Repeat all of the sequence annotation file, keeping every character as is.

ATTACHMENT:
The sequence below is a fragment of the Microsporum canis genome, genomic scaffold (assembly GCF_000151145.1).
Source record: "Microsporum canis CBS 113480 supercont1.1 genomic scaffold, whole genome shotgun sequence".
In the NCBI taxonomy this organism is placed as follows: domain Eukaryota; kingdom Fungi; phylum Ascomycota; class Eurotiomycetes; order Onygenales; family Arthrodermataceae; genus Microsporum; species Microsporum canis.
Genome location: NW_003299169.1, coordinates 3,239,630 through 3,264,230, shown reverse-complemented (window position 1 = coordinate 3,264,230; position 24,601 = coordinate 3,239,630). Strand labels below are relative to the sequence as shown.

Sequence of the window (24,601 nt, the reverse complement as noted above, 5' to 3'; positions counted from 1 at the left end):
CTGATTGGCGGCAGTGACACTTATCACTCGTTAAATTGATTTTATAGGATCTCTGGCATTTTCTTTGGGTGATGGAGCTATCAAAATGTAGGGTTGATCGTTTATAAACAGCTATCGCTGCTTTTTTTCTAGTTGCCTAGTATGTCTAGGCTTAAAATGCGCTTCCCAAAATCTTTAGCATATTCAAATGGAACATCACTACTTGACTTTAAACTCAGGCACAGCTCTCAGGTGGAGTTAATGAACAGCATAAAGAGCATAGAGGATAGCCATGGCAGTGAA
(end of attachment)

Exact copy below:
The sequence below is a fragment of the Microsporum canis genome, genomic scaffold (assembly GCF_000151145.1).
Source record: "Microsporum canis CBS 113480 supercont1.1 genomic scaffold, whole genome shotgun sequence".
In the NCBI taxonomy this organism is placed as follows: domain Eukaryota; kingdom Fungi; phylum Ascomycota; class Eurotiomycetes; order Onygenales; family Arthrodermataceae; genus Microsporum; species Microsporum canis.
Genome location: NW_003299169.1, coordinates 3,239,630 through 3,264,230, shown reverse-complemented (window position 1 = coordinate 3,264,230; position 24,601 = coordinate 3,239,630). Strand labels below are relative to the sequence as shown.

Sequence of the window (24,601 nt, the reverse complement as noted above, 5' to 3'; positions counted from 1 at the left end):
CTGATTGGCGGCAGTGACACTTATCACTCGTTAAATTGATTTTATAGGATCTCTGGCATTTTCTTTGGGTGATGGAGCTATCAAAATGTAGGGTTGATCGTTTATAAACAGCTATCGCTGCTTTTTTTCTAGTTGCCTAGTATGTCTAGGCTTAAAATGCGCTTCCCAAAATCTTTAGCATATTCAAATGGAACATCACTACTTGACTTTAAACTCAGGCACAGCTCTCAGGTGGAGTTAATGAACAGCATAAAGAGCATAGAGGATAGCCATGGCAGTGAA